--------------------
type Choice<'T1,'T2,'T3,'T4,'T5,'T6> = | Choice1Of6 of 'T1 | Choice2Of6 of 'T2 | Choice3Of6 of 'T3 | Choice4Of6 of 'T4 | Choice5Of6 of 'T5 | Choice6Of6 of 'T6

--------------------
type Choice<'T1,'T2,'T3,'T4,'T5,'T6,'T7> = | Choice1Of7 of 'T1 | Choice2Of7 of 'T2 | Choice3Of7 of 'T3 | Choice4Of7 of 'T4 | Choice5Of7 of 'T5 | Choice6Of7 of 'T6 | Choice7Of7 of 'T7
Multiple items
val int: value: 'T -> int (requires member op_Explicit)

--------------------
type int = int32

--------------------
type int<'Measure> = int
val choiceValue2: Choice<int,string>
val r09: Choice<string,string>
module ChoiceFst from Applicative-functors
val r09': Choice<string,string>
val r10: Choice<int,string>
module ChoiceSnd from Applicative-functors
val x: string
val r10': Choice<int,string>
Multiple items
union case Tree.Tree: 'a * Tree<'a> * Tree<'a> -> Tree<'a>

--------------------
type Tree<'a> = | Tree of 'a * Tree<'a> * Tree<'a> | Leaf of 'a
'a
union case Tree.Leaf: 'a -> Tree<'a>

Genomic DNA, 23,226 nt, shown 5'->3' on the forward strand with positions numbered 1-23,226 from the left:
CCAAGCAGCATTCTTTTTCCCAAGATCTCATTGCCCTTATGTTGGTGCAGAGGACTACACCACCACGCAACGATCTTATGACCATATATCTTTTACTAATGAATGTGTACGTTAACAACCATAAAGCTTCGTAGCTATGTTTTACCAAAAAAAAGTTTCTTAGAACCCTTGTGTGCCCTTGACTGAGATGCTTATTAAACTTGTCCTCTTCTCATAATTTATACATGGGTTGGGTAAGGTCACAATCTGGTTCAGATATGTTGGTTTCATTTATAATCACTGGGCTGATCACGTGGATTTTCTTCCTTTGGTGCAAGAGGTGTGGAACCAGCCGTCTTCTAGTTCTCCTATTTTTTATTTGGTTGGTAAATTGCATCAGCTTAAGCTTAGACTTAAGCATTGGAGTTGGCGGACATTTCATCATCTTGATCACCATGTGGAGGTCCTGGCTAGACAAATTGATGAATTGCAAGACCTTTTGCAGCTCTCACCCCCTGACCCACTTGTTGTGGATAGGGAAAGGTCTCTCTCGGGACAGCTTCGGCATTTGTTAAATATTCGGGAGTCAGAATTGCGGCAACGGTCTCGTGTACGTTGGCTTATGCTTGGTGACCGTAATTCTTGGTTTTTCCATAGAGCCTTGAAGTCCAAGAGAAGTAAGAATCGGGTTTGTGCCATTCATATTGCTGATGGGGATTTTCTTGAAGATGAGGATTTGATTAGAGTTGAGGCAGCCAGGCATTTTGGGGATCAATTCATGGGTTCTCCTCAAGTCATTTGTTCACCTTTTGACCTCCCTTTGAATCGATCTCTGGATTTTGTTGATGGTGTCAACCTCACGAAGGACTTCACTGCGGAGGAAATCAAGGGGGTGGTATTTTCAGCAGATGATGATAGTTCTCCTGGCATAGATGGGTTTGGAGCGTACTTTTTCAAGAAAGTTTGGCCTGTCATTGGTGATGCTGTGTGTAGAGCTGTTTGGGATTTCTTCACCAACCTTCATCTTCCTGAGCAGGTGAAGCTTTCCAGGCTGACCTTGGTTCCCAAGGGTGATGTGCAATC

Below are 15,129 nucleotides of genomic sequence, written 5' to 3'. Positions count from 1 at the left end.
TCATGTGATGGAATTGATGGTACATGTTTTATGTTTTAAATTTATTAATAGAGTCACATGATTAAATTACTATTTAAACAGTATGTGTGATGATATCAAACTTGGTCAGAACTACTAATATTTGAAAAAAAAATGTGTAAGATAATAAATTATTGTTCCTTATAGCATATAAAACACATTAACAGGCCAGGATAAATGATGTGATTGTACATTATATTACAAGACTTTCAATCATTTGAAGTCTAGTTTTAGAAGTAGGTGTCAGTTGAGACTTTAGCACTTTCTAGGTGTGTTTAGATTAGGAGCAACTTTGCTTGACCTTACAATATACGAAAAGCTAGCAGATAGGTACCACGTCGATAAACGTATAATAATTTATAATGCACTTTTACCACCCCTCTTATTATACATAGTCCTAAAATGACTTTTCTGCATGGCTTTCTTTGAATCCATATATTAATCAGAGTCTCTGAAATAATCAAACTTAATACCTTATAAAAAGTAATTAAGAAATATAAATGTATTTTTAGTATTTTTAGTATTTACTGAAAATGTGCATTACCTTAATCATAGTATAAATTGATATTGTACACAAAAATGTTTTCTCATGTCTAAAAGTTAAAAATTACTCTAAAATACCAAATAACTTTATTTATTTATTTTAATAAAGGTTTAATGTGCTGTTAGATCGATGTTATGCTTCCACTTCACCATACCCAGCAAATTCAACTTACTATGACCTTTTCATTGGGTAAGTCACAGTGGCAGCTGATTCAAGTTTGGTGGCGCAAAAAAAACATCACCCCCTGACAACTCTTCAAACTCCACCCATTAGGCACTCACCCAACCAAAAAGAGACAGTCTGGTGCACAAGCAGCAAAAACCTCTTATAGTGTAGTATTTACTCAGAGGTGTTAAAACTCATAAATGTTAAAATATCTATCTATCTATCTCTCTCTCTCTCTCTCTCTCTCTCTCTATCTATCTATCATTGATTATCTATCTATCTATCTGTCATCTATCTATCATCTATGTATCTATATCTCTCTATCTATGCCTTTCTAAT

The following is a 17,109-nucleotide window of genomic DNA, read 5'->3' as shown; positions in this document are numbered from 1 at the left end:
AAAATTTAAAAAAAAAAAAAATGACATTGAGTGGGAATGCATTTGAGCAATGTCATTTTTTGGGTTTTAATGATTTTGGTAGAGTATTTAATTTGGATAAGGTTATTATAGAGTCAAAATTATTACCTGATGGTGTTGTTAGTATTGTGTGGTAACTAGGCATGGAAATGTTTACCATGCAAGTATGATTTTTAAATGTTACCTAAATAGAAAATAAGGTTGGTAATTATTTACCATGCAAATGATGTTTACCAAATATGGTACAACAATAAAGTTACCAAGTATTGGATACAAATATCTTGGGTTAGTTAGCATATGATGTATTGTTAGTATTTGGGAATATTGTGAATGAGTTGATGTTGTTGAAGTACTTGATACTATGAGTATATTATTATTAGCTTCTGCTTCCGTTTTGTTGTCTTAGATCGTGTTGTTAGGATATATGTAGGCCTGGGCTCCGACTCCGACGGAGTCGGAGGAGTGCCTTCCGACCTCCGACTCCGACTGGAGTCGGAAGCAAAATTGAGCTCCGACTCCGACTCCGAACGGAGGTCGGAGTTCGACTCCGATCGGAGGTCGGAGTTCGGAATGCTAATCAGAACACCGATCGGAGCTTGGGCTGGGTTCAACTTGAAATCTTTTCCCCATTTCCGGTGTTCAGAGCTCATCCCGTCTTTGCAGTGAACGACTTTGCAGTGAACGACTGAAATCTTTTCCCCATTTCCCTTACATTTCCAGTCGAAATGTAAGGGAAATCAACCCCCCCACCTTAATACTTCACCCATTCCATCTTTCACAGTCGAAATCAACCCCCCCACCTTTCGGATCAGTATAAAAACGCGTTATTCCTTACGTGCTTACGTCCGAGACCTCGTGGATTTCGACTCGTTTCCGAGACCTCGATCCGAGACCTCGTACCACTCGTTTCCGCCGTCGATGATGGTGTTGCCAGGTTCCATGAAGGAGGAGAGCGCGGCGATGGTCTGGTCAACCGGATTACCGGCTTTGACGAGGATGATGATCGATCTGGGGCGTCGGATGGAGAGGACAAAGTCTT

type Tree<'a> = | Tree of 'a * Tree<'a> * Tree<'a> | Leaf of 'a
val map: f: ('a -> 'b) -> _arg1: Tree<'a> -> Tree<'b>
val t1: Tree<'a>
val t2: Tree<'a>
val myTree: Tree<int>
Multiple items
union case Tree.Tree: 'a * Tree<'a> * Tree<'a> -> Tree<'a>

--------------------
module Tree from Applicative-functors

--------------------
type Tree<'a> = | Tree of 'a * Tree<'a> * Tree<'a> | Leaf of 'a
val r11: Tree<string>
val r12: string
Multiple items
module String from FSharpPlus
<summary> Additional operations on String </summary>

--------------------
module String from Microsoft.FSharp.Core
val map: mapping: (char -> char) -> str: string -> string
val c: char
namespace System
[<Struct>] type Char = member CompareTo: value: char -> int + 1 overload member Equals: obj: char -> bool + 1 overload member GetHashCode: unit -> int member GetTypeCode: unit -> TypeCode member ToString: unit -> string + 2 overloads static member ConvertFromUtf32: utf32: int -> string static member ConvertToUtf32: highSurrogate: char * lowSurrogate: char -> int + 1 overload static member GetNumericValue: c: char -> float + 1 overload static member GetUnicodeCategory: c: char -> UnicodeCategory + 1 overload static member IsAscii: c: char -> bool ...
<summary>Represents a character as a UTF-16 code unit.</summary>
System.Char.ToUpper(c: char) : char
System.Char.ToUpper(c: char, culture: System.Globalization.CultureInfo) : char
'T
val f: ('a -> 'b -> 'c)
val x: 'a option
val y: 'b option
val y: 'b
union case Option.None: Option<'T>
val f: ('a -> 'b -> 'c -> 'd)
val z: 'c option
val z: 'c
val r13: int option
Multiple items
val map2: mapping: ('T1 -> 'T2 -> 'U) -> option1: 'T1 option -> option2: 'T2 option -> 'U option

--------------------